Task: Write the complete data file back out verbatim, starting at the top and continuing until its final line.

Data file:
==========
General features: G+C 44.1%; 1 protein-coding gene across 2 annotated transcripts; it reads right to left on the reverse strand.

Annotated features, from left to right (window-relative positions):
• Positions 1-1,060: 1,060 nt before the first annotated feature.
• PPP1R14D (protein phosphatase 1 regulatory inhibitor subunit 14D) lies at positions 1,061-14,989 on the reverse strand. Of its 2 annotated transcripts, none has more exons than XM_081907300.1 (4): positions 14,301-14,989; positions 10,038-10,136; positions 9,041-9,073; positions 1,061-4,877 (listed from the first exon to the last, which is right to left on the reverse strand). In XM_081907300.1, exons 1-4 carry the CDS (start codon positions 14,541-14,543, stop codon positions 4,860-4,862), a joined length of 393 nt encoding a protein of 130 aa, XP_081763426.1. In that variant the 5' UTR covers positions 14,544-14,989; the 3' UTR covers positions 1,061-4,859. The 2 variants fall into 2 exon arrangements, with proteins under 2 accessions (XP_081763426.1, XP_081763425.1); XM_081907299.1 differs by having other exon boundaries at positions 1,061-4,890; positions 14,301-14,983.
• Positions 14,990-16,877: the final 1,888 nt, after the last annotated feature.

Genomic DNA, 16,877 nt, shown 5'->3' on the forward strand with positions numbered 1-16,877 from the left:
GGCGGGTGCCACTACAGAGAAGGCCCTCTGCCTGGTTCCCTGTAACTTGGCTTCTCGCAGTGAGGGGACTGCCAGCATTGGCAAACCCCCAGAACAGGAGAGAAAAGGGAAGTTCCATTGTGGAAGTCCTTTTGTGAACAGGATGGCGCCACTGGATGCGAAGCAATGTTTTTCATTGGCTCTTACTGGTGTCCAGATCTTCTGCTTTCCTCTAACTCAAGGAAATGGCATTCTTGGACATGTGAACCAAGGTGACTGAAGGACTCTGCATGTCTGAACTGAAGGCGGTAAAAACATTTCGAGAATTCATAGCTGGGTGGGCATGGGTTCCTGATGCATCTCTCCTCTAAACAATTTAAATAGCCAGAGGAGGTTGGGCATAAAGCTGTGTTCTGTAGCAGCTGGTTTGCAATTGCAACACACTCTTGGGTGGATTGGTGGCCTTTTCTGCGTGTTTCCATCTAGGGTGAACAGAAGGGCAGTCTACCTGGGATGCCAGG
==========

General features: G+C 44.1%; 1 protein-coding gene across 2 annotated transcripts; it reads right to left on the reverse strand.

Annotated features, from left to right (window-relative positions):
• Positions 1-1,060: 1,060 nt before the first annotated feature.
• PPP1R14D (protein phosphatase 1 regulatory inhibitor subunit 14D) lies at positions 1,061-14,989 on the reverse strand. Of its 2 annotated transcripts, none has more exons than XM_081907300.1 (4): positions 14,301-14,989; positions 10,038-10,136; positions 9,041-9,073; positions 1,061-4,877 (listed from the first exon to the last, which is right to left on the reverse strand). In XM_081907300.1, exons 1-4 carry the CDS (start codon positions 14,541-14,543, stop codon positions 4,860-4,862), a joined length of 393 nt encoding a protein of 130 aa, XP_081763426.1. In that variant the 5' UTR covers positions 14,544-14,989; the 3' UTR covers positions 1,061-4,859. The 2 variants fall into 2 exon arrangements, with proteins under 2 accessions (XP_081763426.1, XP_081763425.1); XM_081907299.1 differs by having other exon boundaries at positions 1,061-4,890; positions 14,301-14,983.
• Positions 14,990-16,877: the final 1,888 nt, after the last annotated feature.

Genomic DNA, 16,877 nt, shown 5'->3' on the forward strand with positions numbered 1-16,877 from the left:
GGCGGGTGCCACTACAGAGAAGGCCCTCTGCCTGGTTCCCTGTAACTTGGCTTCTCGCAGTGAGGGGACTGCCAGCATTGGCAAACCCCCAGAACAGGAGAGAAAAGGGAAGTTCCATTGTGGAAGTCCTTTTGTGAACAGGATGGCGCCACTGGATGCGAAGCAATGTTTTTCATTGGCTCTTACTGGTGTCCAGATCTTCTGCTTTCCTCTAACTCAAGGAAATGGCATTCTTGGACATGTGAACCAAGGTGACTGAAGGACTCTGCATGTCTGAACTGAAGGCGGTAAAAACATTTCGAGAATTCATAGCTGGGTGGGCATGGGTTCCTGATGCATCTCTCCTCTAAACAATTTAAATAGCCAGAGGAGGTTGGGCATAAAGCTGTGTTCTGTAGCAGCTGGTTTGCAATTGCAACACACTCTTGGGTGGATTGGTGGCCTTTTCTGCGTGTTTCCATCTAGGGTGAACAGAAGGGCAGTCTACCTGGGATGCCAGG